I will take the judge to have found the net assets of the parties at the date of the hearing to amount to £25m, which is therefore identical to the net sum which the husband had received for the company two years earlier. The judge set out the assets in tabular form at [267] and again, in what he intended to be only a re-arrangement referable to costs, at [277]. If in those tables he had included full totals as well as sub-totals, he would have discovered a discrepancy in the totals of the two tables amounting to £400,000 which, in that in any event I am rounding all his figures, I can ignore. In reaching his figure of £25m for the total assets the judge correctly made allowance for all the costs on both sides, including those not yet paid by each of them to their solicitors; and it may broadly be said to have been the burden of £1.7m in costs which reduced the parties' net assets to a sum equal to the net proceeds of the company.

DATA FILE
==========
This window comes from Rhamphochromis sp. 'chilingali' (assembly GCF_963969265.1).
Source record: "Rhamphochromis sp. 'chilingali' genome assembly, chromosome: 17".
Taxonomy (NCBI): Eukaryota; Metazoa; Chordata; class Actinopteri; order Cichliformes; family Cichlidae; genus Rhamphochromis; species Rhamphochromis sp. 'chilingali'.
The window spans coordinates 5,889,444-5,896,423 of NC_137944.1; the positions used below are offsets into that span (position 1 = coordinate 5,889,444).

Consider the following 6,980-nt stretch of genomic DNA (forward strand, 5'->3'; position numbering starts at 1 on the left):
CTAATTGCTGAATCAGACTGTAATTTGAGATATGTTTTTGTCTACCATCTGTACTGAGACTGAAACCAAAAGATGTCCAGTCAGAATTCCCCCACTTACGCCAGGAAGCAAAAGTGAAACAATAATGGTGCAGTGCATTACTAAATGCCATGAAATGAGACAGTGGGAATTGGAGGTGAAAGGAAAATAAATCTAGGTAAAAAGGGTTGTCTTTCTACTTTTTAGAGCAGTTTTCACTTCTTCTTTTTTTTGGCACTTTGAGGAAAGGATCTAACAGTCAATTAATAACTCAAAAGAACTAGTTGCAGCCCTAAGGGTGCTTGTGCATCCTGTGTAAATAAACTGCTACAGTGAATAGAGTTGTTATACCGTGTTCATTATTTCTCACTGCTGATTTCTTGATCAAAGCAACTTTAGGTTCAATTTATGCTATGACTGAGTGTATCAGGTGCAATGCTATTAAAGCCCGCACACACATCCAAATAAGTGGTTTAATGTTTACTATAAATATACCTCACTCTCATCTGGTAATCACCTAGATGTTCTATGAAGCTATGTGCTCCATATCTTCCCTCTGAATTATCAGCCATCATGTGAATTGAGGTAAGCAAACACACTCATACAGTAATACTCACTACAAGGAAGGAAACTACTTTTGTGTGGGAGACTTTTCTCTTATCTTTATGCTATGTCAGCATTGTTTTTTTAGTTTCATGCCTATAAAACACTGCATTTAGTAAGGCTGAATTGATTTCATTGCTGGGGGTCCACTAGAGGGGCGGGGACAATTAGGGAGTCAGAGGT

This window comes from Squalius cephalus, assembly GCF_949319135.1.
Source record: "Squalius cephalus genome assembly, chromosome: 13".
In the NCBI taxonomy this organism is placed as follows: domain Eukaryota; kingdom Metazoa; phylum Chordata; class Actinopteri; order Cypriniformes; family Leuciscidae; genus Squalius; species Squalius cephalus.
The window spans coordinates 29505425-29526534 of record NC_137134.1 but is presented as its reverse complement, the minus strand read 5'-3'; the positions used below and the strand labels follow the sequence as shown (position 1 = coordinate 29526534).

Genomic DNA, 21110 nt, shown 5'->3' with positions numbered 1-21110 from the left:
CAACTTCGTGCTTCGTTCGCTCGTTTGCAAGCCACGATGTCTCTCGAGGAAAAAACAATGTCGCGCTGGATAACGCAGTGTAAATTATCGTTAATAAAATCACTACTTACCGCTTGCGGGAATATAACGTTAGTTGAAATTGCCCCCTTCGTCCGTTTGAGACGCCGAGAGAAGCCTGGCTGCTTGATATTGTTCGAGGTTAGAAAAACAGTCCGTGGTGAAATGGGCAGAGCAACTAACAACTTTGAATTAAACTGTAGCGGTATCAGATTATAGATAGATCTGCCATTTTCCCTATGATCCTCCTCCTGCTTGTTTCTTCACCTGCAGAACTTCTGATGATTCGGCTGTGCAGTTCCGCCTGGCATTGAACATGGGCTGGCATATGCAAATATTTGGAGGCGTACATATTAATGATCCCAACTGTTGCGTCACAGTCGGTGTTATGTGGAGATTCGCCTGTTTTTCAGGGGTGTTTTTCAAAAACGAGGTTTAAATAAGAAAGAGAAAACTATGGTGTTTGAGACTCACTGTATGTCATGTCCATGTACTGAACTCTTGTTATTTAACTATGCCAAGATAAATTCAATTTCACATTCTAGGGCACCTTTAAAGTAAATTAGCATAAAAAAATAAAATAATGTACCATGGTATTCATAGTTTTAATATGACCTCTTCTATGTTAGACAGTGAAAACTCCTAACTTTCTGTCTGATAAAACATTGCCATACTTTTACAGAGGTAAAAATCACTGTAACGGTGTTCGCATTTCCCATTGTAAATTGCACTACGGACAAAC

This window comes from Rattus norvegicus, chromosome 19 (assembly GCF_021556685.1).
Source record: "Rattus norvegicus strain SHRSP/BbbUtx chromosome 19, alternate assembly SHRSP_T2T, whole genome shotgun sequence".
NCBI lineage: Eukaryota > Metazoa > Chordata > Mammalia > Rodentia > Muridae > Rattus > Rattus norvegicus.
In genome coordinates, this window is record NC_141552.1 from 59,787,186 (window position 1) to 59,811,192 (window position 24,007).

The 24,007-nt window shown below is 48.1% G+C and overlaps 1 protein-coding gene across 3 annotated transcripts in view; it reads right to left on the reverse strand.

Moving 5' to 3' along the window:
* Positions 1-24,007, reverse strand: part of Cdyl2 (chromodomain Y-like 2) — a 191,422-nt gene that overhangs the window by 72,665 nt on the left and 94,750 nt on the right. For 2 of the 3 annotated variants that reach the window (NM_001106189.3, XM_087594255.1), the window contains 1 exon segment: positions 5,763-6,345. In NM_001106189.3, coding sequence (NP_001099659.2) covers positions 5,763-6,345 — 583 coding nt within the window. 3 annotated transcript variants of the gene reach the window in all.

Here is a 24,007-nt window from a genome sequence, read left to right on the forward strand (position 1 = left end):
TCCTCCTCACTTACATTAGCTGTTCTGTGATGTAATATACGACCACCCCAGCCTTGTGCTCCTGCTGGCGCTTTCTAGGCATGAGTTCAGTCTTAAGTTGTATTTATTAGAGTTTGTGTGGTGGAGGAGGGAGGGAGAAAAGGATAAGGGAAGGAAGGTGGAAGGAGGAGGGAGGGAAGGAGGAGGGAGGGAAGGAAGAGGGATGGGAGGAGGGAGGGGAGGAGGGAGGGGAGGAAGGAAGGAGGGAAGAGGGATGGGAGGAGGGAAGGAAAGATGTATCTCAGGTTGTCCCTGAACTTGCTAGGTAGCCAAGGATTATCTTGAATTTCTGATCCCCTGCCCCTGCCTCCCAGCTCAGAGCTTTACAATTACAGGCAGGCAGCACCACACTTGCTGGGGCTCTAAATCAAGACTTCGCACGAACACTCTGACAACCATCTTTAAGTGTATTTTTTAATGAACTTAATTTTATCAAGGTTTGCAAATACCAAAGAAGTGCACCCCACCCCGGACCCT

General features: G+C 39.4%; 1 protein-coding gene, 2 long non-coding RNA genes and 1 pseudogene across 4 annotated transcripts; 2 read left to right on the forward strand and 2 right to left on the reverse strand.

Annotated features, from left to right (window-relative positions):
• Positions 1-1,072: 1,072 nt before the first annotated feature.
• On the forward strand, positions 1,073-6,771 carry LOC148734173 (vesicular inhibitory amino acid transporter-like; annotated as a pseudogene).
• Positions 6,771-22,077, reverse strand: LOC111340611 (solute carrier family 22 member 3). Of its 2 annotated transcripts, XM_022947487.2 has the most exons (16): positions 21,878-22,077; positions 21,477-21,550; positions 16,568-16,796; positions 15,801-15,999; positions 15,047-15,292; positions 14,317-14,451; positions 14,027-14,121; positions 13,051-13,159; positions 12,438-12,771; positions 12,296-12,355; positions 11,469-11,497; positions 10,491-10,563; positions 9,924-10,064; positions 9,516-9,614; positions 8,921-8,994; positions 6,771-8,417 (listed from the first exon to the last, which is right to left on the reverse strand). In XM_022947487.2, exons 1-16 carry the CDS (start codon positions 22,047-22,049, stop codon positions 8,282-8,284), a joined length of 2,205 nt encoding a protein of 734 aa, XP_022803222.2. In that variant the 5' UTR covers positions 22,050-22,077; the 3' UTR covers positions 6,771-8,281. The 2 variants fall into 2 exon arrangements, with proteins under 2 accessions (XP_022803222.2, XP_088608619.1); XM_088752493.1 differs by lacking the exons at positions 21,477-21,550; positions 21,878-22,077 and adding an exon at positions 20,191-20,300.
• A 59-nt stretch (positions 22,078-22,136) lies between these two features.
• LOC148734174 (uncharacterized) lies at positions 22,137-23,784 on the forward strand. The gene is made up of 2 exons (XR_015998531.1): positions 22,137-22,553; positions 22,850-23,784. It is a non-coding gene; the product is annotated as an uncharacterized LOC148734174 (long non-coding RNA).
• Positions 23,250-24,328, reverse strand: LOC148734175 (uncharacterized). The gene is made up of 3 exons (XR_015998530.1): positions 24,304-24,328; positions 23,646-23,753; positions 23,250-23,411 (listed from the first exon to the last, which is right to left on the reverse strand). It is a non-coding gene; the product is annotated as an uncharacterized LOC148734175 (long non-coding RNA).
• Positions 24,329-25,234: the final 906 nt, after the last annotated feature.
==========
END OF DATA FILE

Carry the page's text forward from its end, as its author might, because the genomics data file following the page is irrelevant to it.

In his table of assets the judge included a castle near Aberdeen owned and occupied by the husband and a house in Gerrards Cross owned and occupied by the wife. The wife had bought her home in Gerrards Cross during the marriage with funds which the judge found to have been provided to her at various stages by her mother, and during his lifetime by her father, in the form of interest-free loans. In the light of his finding the judge included in his table the total of the loans as a liability of the wife and, in that they equated to the current value of the home, namely £2.1m, he thereby in effect eliminated its value from his net calculations. In that the judge also found that the loans were so soft that, even were the wife to sell the home, her mother would during her life not demand their repayment and that she would by her will provide for their release, the judge was in my view generous to the wife in including them as a liability. Mr Pointer QC on behalf of the wife observes, however, that, even were the loans to have been ignored and the value of her home not thus to have been written off, it is most unlikely, in view of the origin of its funding, that the sharing principle would have operated to the husband's advantage in respect of it; and indeed the judge seems so to have recognised at [445].